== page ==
CMC: A man who sentenced in 2012 to 43 years in prison for rape, aggravated burglary, and wounding has been acquitted of those charges after a fourth trial.
A jury of five women and four men returned not guilty verdicts on each count of Jolan Hepburn’s indictment on Tuesday. He had been accused of committing the offences between April 20 and 23, 2011.
Defence counsel Michael Wyllie, who represented Hepburn, successfully argued that the virtual complainant had misidentified his client as her assailant.
“The most ridiculous issue, in this case, is that the police had in their possession the two most definitive pieces of scientific evidence to establish the identity of a person and did not utilise them – that is, DNA and fingerprint. No two persons have the same DNA or fingerprints, not even twins,” Wyllie told CMC News after his client’s acquittal.
The trial hinged on the identity of the man who the virtual complainant (VC) said raped her after striking her in the head in her home in April 2012 and the defence argued that several things went wrong with the ID parade.
Wyllie also argued that the description the VC gave police of the assailant in her statement was different from what she gave in her evidence-in-chief.
“Identification evidence is the most unreliable form of evidence,” the defence attorney said, noting that the Court of Appeal was so concerned by the possibility of mistaken identification that it issued the Turnbull guidelines which direct the trial judge to inform the jury about the need for caution when accessing identification evidence.
Wyllie also noted that the woman had testified that her assailant had placed a plastic bag over his penis before raping her but evidence was not secured.
“The police recovered the plastic bag with the sperms that were allegedly discharged by the assailant and did not test it for DNA nor did they conduct a fingerprint examination of the Pyrex dish that the assailant reportedly used to strike the VC in her forehead, nor any of the other things that the assailant allegedly touched in her house,” the lawyer said.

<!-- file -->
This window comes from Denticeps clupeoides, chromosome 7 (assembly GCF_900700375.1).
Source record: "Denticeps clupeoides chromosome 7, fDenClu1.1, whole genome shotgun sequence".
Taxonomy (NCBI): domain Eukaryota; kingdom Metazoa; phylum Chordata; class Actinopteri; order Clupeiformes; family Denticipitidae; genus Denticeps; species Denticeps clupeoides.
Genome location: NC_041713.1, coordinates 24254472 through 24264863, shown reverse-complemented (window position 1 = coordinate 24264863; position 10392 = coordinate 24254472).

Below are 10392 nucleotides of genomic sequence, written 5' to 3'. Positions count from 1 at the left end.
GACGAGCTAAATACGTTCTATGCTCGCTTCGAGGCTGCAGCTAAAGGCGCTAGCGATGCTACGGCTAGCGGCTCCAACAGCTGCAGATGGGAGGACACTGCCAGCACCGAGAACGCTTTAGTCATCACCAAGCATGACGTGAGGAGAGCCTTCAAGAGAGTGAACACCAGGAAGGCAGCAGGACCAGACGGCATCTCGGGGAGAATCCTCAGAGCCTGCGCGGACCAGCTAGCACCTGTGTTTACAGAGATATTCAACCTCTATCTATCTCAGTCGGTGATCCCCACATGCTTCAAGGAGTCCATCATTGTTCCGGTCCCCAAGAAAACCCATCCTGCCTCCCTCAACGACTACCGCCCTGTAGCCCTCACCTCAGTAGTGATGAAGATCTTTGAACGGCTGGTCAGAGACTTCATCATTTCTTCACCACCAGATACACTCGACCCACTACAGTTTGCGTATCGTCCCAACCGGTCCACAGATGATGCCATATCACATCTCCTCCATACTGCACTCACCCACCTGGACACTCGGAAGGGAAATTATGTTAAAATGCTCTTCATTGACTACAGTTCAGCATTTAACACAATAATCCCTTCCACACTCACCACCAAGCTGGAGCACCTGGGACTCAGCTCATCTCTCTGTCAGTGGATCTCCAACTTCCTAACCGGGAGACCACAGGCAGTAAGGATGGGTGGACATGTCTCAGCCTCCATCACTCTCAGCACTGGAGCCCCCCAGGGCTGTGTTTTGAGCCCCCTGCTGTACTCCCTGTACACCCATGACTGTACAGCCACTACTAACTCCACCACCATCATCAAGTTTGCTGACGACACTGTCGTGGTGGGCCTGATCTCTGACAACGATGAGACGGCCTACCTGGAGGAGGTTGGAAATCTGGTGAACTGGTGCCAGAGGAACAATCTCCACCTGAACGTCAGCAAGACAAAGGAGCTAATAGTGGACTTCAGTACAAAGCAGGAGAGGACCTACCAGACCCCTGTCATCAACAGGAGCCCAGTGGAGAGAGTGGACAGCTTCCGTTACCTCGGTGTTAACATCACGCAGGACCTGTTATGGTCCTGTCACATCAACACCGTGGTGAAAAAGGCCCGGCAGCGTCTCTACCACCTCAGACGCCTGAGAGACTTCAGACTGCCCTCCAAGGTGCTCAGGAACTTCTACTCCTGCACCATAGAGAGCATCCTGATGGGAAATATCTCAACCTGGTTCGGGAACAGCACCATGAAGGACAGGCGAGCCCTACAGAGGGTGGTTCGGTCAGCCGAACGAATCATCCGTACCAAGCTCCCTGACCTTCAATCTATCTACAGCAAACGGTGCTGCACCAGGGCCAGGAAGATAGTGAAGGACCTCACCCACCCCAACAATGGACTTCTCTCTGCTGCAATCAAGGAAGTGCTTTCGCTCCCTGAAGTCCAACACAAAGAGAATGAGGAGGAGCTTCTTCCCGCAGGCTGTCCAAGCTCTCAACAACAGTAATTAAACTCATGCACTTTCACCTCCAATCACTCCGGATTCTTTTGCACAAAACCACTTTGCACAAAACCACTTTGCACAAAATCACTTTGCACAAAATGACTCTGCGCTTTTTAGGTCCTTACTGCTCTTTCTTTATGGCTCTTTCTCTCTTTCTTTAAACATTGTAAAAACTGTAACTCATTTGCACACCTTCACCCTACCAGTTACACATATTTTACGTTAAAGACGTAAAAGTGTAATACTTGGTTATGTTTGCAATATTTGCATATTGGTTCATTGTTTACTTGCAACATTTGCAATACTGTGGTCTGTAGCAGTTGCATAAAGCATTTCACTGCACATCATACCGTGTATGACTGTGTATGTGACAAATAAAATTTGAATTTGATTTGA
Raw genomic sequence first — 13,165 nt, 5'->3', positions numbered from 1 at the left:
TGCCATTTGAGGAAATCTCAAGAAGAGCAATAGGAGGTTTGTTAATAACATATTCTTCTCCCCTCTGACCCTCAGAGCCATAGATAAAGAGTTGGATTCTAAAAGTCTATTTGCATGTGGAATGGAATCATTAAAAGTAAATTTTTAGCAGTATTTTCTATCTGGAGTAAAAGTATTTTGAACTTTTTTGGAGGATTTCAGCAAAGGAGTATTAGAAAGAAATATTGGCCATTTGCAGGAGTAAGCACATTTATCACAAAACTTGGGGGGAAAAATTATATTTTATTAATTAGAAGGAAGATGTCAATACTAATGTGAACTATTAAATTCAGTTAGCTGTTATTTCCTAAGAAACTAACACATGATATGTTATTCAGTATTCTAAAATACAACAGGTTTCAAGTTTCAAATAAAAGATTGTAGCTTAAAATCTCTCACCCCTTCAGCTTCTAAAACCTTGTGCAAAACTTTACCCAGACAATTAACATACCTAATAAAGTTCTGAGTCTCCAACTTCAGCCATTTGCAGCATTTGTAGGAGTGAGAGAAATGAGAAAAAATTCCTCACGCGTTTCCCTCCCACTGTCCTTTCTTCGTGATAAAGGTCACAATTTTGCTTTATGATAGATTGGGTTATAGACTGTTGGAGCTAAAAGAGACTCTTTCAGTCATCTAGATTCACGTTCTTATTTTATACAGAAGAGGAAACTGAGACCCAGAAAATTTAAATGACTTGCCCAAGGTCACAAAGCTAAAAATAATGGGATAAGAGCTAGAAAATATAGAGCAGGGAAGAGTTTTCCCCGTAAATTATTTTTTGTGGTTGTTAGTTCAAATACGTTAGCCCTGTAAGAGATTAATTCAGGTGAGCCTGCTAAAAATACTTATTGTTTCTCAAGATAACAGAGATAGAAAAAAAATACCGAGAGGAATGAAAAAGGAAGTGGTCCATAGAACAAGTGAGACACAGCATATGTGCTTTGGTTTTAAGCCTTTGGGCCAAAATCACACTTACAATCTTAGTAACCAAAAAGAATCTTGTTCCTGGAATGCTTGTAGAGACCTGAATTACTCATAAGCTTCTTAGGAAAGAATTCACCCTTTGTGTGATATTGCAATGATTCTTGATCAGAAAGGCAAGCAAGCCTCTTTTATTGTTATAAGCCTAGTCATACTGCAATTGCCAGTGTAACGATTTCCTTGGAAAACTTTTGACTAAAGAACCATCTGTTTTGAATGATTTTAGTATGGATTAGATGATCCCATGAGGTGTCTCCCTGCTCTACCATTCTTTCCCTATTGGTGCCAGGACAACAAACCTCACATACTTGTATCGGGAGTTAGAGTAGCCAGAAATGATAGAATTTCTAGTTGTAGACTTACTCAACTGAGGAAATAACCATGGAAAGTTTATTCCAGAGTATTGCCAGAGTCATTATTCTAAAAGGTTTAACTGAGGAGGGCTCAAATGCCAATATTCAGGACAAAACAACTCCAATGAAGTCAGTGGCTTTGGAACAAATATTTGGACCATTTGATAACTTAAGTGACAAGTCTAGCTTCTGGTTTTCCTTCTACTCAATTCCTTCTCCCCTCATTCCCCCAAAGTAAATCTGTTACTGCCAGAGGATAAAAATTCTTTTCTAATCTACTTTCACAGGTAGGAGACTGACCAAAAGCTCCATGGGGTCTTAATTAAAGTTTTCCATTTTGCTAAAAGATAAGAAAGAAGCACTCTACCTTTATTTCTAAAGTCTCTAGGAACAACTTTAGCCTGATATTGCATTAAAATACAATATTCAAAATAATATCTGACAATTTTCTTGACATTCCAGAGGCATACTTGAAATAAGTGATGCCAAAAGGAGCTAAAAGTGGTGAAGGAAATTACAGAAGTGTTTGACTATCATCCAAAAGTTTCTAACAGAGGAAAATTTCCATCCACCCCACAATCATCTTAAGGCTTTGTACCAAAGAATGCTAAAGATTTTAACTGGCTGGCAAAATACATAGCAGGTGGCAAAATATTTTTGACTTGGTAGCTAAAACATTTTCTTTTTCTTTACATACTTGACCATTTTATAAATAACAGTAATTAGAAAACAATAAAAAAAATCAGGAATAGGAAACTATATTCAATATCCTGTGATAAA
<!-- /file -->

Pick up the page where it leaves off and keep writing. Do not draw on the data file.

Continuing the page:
“According to the VC, the assailant was not wearing any gloves. Therefore, it would have been relatively easy to recover fingerprints from the things he touched.”
The trial heard that investigators requested that the semen and Pyrex dish be sent overseas for analysis but this was not done.
“…. It is most unfair and irresponsible of any government not to put the necessary mechanisms in place to conclusively prove or disprove the identity and guilt or innocence of an accused. This is a high mark of injustice,” Wyllie said.
Hepburn did not have a lawyer in 2012 when the jury found him guilty of all charges after deliberating for two hours and 47 minutes following a trial before Justice Frederick Bruce-Lyle.
During that trial, in the absence of the jury, Bruce-Lyle had told Hepburn that the evidence against him was overwhelming and that if the jury found him guilty, he would sentence him “heavily”.
The virtual complainant, then in her 40s, told the court that she was awoken by a noise, having secured her home before going to bed.